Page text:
Adventist Schools As A Community of Grace

Reflective Practice

“Kind hearts are the gardens,

Kind thoughts are the roots,

Kind words are the flowers,

Kind deeds are the fruits.

Take care of your garden

And keep out the weeds;

Fill it up with sunshine,

Kind words and kind deeds”.   – Longfellow

Adventist schools, their educational systems, and their activities are a blessing to many in this world.  I am one of the witnesses of these kind hearts and kind deeds. They have filled me up with sunshine and blessings.

In 1975, I came to Kellogg Mookerjee Memorial Seminary, Adventist boarding school, Jalirpar, Bangladesh.  I was in the 4th grade at that time.  I did not have a father when I came to school.  My mother also died when I was in the 6th grade.  I have only two elder sisters. It is the Adventist school’s system and environment which supported me so that I was able to finish primary, high school, college, and university.  God helped me to earn the highest degree through the Adventist system.  I realize that if the Adventist schools did not exist, it would not have been possible for me to stand where I am today.

The Adventist schools show genuine goodness, kindness, and grace to others in countless ways.  One more example of grace in this school environment is ‘Redemptive Discipline.’  In other school systems, administrators and teachers ‘deal with’ students. They try to maintain a position of authority and control in terms of discipline. The Adventist schools try to demonstrate redemptive discipline. The students’ discipline is not to expel them from school, but to correct them for a better future. Our Master Teacher, Jesus, said, “If your brother sins against you, go and tell him his fault, between you and him alone. If he listens to you, you have gained your brother” (Matthew 18:15).  In her book Education, Ellen White said, “let the child and the youth be taught that every mistake, every fault, every difficulty, conquered, becomes a stepping stone to better and higher things” (White, Education, p. 277:4).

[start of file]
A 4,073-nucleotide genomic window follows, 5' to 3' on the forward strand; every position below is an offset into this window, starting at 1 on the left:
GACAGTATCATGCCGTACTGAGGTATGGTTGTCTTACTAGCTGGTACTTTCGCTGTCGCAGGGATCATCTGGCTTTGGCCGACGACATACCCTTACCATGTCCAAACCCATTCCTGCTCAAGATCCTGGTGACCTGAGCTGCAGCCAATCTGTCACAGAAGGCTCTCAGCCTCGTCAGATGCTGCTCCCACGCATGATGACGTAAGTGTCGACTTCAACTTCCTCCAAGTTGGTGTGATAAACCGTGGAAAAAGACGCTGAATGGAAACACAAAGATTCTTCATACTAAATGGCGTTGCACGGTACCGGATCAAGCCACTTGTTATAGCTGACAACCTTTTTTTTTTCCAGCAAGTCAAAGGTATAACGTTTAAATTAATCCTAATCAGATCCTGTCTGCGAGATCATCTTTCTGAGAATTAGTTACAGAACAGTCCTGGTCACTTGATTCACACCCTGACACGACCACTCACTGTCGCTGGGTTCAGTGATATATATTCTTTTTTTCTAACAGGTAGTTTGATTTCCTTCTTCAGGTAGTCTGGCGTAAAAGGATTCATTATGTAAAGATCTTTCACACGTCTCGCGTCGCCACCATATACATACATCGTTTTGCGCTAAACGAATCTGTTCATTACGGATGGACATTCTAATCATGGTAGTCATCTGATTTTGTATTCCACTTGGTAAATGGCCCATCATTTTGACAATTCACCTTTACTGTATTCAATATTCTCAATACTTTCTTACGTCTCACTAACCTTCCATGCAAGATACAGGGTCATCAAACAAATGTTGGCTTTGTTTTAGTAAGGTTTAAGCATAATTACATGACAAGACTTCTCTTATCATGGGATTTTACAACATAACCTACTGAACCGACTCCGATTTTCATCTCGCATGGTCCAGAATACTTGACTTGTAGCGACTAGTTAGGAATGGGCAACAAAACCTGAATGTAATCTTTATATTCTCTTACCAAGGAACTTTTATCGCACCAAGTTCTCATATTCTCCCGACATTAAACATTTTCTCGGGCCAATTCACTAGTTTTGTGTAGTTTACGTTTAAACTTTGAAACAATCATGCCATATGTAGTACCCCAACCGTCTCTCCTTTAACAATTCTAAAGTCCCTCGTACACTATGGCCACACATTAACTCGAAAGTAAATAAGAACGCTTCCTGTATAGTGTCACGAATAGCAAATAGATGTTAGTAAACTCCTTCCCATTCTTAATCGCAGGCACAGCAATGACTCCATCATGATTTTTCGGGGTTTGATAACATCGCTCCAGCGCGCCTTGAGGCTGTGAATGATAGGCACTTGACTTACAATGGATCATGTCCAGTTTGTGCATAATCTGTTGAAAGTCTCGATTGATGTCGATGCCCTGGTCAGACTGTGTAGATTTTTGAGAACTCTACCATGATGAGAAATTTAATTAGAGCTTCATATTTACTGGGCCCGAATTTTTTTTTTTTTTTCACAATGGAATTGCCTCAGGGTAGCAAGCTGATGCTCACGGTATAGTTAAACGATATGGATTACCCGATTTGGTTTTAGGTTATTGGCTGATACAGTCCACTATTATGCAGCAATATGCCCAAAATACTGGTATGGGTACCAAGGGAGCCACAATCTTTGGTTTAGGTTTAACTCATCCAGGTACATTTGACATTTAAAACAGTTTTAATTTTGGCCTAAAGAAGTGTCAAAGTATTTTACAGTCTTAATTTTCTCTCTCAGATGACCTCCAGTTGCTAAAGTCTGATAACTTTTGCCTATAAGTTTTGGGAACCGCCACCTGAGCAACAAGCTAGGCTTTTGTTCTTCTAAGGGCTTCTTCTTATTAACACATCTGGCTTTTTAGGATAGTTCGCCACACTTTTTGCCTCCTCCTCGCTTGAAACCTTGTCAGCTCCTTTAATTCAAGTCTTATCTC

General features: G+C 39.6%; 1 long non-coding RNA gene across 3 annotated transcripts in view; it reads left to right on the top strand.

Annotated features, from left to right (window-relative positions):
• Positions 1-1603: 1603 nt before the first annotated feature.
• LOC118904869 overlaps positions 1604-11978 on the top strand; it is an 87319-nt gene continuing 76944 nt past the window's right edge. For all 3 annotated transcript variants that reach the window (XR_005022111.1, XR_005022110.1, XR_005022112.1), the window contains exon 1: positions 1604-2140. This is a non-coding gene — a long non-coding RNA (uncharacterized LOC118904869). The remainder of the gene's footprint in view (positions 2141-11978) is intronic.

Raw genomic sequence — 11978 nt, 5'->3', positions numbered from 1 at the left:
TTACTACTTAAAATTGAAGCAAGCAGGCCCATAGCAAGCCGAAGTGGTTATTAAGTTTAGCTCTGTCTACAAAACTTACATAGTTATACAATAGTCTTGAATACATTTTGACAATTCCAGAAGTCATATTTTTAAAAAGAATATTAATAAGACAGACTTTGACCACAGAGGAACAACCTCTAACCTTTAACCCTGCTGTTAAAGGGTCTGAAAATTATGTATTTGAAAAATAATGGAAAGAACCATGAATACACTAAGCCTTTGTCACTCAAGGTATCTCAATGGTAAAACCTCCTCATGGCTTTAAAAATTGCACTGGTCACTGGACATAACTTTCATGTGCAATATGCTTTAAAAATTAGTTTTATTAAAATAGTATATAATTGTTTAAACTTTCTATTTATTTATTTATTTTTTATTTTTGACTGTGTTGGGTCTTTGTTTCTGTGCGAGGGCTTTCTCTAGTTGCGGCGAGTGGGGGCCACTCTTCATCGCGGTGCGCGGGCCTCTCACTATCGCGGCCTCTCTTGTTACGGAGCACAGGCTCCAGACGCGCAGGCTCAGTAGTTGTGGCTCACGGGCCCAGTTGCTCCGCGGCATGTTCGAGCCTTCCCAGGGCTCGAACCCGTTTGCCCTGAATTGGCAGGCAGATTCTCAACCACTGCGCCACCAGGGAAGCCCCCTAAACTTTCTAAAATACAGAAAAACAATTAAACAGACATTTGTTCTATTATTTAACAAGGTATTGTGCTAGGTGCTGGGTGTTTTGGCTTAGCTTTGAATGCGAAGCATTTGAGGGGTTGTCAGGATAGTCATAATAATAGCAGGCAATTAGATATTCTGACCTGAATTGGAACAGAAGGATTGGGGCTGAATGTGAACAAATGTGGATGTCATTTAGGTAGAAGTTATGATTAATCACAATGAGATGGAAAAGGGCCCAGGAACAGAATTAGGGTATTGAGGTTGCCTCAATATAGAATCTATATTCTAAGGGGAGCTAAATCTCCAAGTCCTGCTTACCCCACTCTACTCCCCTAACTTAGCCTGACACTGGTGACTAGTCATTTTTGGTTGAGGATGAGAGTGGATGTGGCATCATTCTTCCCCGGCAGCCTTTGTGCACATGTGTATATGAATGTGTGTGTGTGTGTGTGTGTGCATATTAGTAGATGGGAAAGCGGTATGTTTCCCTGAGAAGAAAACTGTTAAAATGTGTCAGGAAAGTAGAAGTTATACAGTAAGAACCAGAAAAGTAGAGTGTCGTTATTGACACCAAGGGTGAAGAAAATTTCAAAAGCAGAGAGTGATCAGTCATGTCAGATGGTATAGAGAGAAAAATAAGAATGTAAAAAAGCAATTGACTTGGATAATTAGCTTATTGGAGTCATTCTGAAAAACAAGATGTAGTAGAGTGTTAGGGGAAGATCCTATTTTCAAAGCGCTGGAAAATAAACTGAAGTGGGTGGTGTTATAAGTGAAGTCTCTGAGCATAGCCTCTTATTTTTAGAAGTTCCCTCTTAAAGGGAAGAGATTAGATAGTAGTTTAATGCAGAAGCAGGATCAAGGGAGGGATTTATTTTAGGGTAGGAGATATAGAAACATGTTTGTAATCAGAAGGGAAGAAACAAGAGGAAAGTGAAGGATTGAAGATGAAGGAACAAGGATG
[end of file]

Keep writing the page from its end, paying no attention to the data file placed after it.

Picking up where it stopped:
The parable of Good Samaritan told by Jesus is known to us (Luke 10:30-37). It is about a traveler who was going to Jericho from Jerusalem. On the way, robbers stripped him, beat him, and left him wounded. First a priest and then a Levite come by, but both avoided the man. Finally, a Samaritan helped him.  In this parable “Christ illustrates the nature of true religion. He shows that it consists not in systems, creeds, or rites, but in the performance of loving deeds, in bringing the greatest good to others, in genuine goodness”  (White, Desire of Ages, p.497:1).

True religion and genuine goodness is when we show our love, responsibility, and tenderness to the needy and unprivileged students. The role of Adventist schools is the role of the Good Samaritan.  They value students and transfer goodness to them.  This is what I have experienced in my personal life as well as by teaching in different Adventist schools, colleges, and universities for the past 33 years.

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Prity Pearly Bairagee, Ed.D. MA English, is currently serving as an Associate Professor and Dean of the Humanities Department at Adventist University Zurcher in Madagascar. She has taught English Language in elementary and secondary schools, and served as Office Management and Education Department Chairperson in Bangladesh Adventist Seminary and College.

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